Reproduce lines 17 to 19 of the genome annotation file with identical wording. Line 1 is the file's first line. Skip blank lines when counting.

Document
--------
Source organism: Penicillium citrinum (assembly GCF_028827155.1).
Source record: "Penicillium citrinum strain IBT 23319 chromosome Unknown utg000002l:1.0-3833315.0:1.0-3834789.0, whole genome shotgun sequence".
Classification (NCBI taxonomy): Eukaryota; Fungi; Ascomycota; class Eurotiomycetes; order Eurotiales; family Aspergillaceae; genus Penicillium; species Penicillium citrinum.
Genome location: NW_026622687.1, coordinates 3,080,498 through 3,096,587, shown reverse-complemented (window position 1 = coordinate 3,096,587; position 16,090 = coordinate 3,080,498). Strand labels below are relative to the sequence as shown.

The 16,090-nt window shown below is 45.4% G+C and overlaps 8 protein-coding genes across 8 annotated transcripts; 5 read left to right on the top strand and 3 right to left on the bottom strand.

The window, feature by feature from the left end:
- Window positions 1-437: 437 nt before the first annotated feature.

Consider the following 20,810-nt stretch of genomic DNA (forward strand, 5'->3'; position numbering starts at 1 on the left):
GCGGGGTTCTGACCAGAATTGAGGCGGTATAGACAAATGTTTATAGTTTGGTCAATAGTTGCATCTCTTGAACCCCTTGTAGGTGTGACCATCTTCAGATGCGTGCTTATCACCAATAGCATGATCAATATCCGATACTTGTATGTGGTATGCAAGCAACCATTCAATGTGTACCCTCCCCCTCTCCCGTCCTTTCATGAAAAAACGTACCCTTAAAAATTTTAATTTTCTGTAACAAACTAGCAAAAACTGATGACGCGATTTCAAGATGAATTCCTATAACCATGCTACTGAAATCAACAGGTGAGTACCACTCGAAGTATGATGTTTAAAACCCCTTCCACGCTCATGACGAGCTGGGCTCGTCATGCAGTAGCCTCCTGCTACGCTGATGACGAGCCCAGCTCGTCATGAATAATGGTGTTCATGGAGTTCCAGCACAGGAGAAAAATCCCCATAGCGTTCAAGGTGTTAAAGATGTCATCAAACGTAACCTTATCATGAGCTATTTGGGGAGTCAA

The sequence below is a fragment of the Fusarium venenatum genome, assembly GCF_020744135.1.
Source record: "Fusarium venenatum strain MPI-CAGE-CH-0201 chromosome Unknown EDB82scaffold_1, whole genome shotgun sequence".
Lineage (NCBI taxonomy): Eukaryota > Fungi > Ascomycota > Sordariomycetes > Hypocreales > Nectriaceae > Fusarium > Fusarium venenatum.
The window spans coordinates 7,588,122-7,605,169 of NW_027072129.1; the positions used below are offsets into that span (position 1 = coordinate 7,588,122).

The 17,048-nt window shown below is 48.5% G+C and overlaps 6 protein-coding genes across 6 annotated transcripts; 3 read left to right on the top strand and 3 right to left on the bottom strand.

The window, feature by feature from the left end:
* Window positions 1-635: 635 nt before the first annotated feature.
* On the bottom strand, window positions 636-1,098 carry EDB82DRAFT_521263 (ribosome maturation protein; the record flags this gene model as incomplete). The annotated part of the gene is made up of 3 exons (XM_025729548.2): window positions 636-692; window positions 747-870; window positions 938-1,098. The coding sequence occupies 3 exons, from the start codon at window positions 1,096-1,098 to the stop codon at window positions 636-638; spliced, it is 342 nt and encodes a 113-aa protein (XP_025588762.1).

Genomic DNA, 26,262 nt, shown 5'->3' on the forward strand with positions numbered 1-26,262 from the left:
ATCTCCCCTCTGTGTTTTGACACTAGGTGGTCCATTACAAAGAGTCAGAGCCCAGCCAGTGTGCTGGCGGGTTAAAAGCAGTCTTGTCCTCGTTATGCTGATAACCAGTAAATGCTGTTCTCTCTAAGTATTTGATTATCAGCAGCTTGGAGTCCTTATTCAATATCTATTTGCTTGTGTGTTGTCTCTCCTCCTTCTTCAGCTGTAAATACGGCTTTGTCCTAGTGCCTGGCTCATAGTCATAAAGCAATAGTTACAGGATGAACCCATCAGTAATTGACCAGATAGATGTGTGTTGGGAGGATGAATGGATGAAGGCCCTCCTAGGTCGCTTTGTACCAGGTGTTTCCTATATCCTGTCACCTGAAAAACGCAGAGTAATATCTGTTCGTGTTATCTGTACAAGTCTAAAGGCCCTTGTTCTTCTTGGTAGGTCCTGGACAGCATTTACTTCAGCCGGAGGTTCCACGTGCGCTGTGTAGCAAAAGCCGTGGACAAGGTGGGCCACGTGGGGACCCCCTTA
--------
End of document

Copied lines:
* On the bottom strand, window positions 636-1,098 carry EDB82DRAFT_521263 (ribosome maturation protein; the record flags this gene model as incomplete). The annotated part of the gene is made up of 3 exons (XM_025729548.2): window positions 636-692; window positions 747-870; window positions 938-1,098. The coding sequence occupies 3 exons, from the start codon at window positions 1,096-1,098 to the stop codon at window positions 636-638; spliced, it is 342 nt and encodes a 113-aa protein (XP_025588762.1).

Genomic DNA, 26,262 nt, shown 5'->3' on the forward strand with positions numbered 1-26,262 from the left:
ATCTCCCCTCTGTGTTTTGACACTAGGTGGTCCATTACAAAGAGTCAGAGCCCAGCCAGTGTGCTGGCGGGTTAAAAGCAGTCTTGTCCTCGTTATGCTGATAACCAGTAAATGCTGTTCTCTCTAAGTATTTGATTATCAGCAGCTTGGAGTCCTTATTCAATATCTATTTGCTTGTGTGTTGTCTCTCCTCCTTCTTCAGCTGTAAATACGGCTTTGTCCTAGTGCCTGGCTCATAGTCATAAAGCAATAGTTACAGGATGAACCCATCAGTAATTGACCAGATAGATGTGTGTTGGGAGGATGAATGGATGAAGGCCCTCCTAGGTCGCTTTGTACCAGGTGTTTCCTATATCCTGTCACCTGAAAAACGCAGAGTAATATCTGTTCGTGTTATCTGTACAAGTCTAAAGGCCCTTGTTCTTCTTGGTAGGTCCTGGACAGCATTTACTTCAGCCGGAGGTTCCACGTGCGCTGTGTAGCAAAAGCCGTGGACAAGGTGGGCCACGTGGGGACCCCCTTA